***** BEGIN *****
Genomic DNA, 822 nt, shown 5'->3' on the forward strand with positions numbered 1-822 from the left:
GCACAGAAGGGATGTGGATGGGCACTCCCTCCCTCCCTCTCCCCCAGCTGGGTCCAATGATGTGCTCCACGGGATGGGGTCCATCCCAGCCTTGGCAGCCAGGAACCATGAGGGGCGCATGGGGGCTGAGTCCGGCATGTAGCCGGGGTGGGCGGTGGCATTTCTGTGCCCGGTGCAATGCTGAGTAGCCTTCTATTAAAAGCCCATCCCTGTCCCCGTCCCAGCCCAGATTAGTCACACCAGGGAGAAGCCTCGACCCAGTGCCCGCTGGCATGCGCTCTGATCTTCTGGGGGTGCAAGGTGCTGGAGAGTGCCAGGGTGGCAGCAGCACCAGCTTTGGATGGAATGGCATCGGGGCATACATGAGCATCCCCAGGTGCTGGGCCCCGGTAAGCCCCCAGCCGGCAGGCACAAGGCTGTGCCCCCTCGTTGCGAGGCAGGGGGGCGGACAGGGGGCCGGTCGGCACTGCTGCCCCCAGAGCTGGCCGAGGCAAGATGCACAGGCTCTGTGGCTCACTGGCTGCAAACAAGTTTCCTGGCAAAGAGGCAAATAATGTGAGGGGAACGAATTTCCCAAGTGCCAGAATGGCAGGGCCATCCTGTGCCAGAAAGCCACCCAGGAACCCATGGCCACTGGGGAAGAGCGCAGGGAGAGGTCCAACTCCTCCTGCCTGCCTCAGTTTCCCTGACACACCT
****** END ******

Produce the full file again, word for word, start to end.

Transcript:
Genomic DNA, 822 nt, shown 5'->3' on the forward strand with positions numbered 1-822 from the left:
GCACAGAAGGGATGTGGATGGGCACTCCCTCCCTCCCTCTCCCCCAGCTGGGTCCAATGATGTGCTCCACGGGATGGGGTCCATCCCAGCCTTGGCAGCCAGGAACCATGAGGGGCGCATGGGGGCTGAGTCCGGCATGTAGCCGGGGTGGGCGGTGGCATTTCTGTGCCCGGTGCAATGCTGAGTAGCCTTCTATTAAAAGCCCATCCCTGTCCCCGTCCCAGCCCAGATTAGTCACACCAGGGAGAAGCCTCGACCCAGTGCCCGCTGGCATGCGCTCTGATCTTCTGGGGGTGCAAGGTGCTGGAGAGTGCCAGGGTGGCAGCAGCACCAGCTTTGGATGGAATGGCATCGGGGCATACATGAGCATCCCCAGGTGCTGGGCCCCGGTAAGCCCCCAGCCGGCAGGCACAAGGCTGTGCCCCCTCGTTGCGAGGCAGGGGGGCGGACAGGGGGCCGGTCGGCACTGCTGCCCCCAGAGCTGGCCGAGGCAAGATGCACAGGCTCTGTGGCTCACTGGCTGCAAACAAGTTTCCTGGCAAAGAGGCAAATAATGTGAGGGGAACGAATTTCCCAAGTGCCAGAATGGCAGGGCCATCCTGTGCCAGAAAGCCACCCAGGAACCCATGGCCACTGGGGAAGAGCGCAGGGAGAGGTCCAACTCCTCCTGCCTGCCTCAGTTTCCCTGACACACCT